In order to improve patient satisfaction, Bob Dent believes in improving and expanding the nursing program for Colorado.In just over a year as chief nursing officer and associate administrator of 36-bed Sterling (Colo.) Regional MedCenter, a not-for-profit hospital, Dent has started to develop a registered nurse training program in northeastern Colorado and has asked to sit in on a state task force to develop policies and legislation to support the expansion of the nursing program. "We want to increase the number of nurses that are certified in Colorado," Dent says.
His passion for healthcare started when Dent, 39, was in high school and joined the Medical Explorers Group, which teaches young people about different aspects of healthcare to pique their interest in pursuing a career in the field. While volunteering at a local hospital, he found his calling in nursing. "I had always been fascinated with healthcare and always had a keen interest in nursing," Dent says.
He went on to receive his associate's degree in applied sciences from South Plains College in Levelland, Texas, and then worked for five years as a registered nurse for Methodist Hospital in Lubbock, Texas (now known as Covenant Medical Center, an 868-bed hospital). In 1993, he served as a nurse turned administrator for 611-bed Banner Desert Medical Center in Mesa, Ariz., until 2005.
During his time at the not-for-profit hospital, he received his bachelor's degree in nursing in 2000 and his master's degree in business administration and healthcare management in 2004 from the University of Phoenix, where he also works as an online faculty member teaching healthcare leadership classes.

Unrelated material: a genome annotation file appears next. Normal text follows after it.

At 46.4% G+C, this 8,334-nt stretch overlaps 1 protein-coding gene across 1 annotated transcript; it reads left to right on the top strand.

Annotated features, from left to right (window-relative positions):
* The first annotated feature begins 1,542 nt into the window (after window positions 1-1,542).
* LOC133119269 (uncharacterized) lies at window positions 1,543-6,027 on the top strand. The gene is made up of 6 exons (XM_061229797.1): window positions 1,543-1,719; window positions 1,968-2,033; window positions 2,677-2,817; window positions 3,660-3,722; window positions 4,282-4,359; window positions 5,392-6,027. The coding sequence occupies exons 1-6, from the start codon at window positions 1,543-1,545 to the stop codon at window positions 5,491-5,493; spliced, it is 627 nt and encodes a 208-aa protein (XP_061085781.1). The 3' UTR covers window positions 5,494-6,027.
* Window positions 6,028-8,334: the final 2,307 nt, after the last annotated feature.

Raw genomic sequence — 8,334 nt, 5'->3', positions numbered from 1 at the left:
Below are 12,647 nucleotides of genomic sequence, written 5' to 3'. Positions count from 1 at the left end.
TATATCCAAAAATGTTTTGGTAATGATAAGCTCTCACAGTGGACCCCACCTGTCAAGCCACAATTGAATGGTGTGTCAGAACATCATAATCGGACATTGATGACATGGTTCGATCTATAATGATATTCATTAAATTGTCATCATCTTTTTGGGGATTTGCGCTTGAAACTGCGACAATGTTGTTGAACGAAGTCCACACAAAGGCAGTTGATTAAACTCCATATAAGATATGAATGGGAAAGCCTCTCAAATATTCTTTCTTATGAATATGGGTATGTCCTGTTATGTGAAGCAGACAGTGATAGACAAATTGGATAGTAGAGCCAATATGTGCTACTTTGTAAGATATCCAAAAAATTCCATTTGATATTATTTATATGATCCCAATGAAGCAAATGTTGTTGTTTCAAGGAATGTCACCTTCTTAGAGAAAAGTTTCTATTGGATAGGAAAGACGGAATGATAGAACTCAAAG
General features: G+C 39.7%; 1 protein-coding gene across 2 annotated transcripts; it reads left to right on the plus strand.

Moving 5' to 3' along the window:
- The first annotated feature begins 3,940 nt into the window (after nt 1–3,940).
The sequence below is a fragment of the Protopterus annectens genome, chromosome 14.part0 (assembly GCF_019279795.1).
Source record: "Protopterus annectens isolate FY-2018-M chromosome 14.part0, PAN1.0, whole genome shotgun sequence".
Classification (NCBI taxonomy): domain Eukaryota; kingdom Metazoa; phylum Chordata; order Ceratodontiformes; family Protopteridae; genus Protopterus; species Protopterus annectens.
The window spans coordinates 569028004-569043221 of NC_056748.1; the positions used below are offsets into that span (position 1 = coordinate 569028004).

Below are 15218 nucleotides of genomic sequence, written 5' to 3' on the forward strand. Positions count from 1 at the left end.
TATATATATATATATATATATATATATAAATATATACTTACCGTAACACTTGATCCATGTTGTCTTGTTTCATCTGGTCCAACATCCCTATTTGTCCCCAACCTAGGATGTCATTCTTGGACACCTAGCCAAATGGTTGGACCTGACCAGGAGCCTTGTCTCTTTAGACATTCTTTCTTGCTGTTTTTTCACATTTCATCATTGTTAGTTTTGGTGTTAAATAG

Dent says one of the accomplishments he is proudest of in his career is identifying the need for divesting the long-term-care business and expanding subacute care in the 2002 Banner Desert strategic planning process. He worked with the staff, residents and their families--along with help from outside agencies--to effectively transition 110 residents, some of whom had resided in the home for as long as eight years, to other facilities while meeting their personal and emotional needs.
Since serving as CNO at Sterling, Dent has pursued leadership excellence, and clinical outcomes have exceeded the 75th percentile of all hospitals in the country, with patient-satisfaction scores increasing from the 7th percentile to the 80th.
Dent credits his pursuit of excellence to having a goal, ensuring his staff is aware of the expectations and plans of the department, and from there building a foundation. "When things get chaotic, as they do in healthcare, it's good to have a vision," Dent says.
Currently, Dent is pursuing his passion for building a stable foundation for the nursing program in Colorado.
He believes part of his success is because of good mentoring. Banner Chief Operating Officer Rhonda Anderson, a mentor of Dent's for 51/2 years, says he is one of the most outstanding nursing professionals she has seen.